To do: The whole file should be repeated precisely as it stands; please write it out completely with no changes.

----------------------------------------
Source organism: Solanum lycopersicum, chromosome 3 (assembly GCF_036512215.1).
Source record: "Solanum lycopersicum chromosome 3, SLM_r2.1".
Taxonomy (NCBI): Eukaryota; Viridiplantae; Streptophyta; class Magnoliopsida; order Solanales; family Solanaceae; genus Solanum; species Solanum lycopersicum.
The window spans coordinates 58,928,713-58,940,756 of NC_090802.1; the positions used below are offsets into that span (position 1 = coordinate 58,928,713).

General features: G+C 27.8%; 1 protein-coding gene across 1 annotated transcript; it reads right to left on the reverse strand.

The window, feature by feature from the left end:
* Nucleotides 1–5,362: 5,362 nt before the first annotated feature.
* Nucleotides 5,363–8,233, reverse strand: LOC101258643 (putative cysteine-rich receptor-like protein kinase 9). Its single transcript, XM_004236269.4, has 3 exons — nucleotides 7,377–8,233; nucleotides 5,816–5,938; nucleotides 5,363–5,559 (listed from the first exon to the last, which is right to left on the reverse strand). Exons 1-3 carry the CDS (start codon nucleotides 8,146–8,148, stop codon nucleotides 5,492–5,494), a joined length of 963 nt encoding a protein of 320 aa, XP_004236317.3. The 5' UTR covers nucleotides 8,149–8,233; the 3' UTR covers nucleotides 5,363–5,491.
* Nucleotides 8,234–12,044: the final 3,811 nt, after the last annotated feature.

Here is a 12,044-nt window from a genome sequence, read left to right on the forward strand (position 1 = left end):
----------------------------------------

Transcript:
Source organism: Solanum lycopersicum, chromosome 3 (assembly GCF_036512215.1).
Source record: "Solanum lycopersicum chromosome 3, SLM_r2.1".
Taxonomy (NCBI): Eukaryota; Viridiplantae; Streptophyta; class Magnoliopsida; order Solanales; family Solanaceae; genus Solanum; species Solanum lycopersicum.
The window spans coordinates 58,928,713-58,940,756 of NC_090802.1; the positions used below are offsets into that span (position 1 = coordinate 58,928,713).

General features: G+C 27.8%; 1 protein-coding gene across 1 annotated transcript; it reads right to left on the reverse strand.

The window, feature by feature from the left end:
* Nucleotides 1–5,362: 5,362 nt before the first annotated feature.
* Nucleotides 5,363–8,233, reverse strand: LOC101258643 (putative cysteine-rich receptor-like protein kinase 9). Its single transcript, XM_004236269.4, has 3 exons — nucleotides 7,377–8,233; nucleotides 5,816–5,938; nucleotides 5,363–5,559 (listed from the first exon to the last, which is right to left on the reverse strand). Exons 1-3 carry the CDS (start codon nucleotides 8,146–8,148, stop codon nucleotides 5,492–5,494), a joined length of 963 nt encoding a protein of 320 aa, XP_004236317.3. The 5' UTR covers nucleotides 8,149–8,233; the 3' UTR covers nucleotides 5,363–5,491.
* Nucleotides 8,234–12,044: the final 3,811 nt, after the last annotated feature.

Here is a 12,044-nt window from a genome sequence, read left to right on the forward strand (position 1 = left end):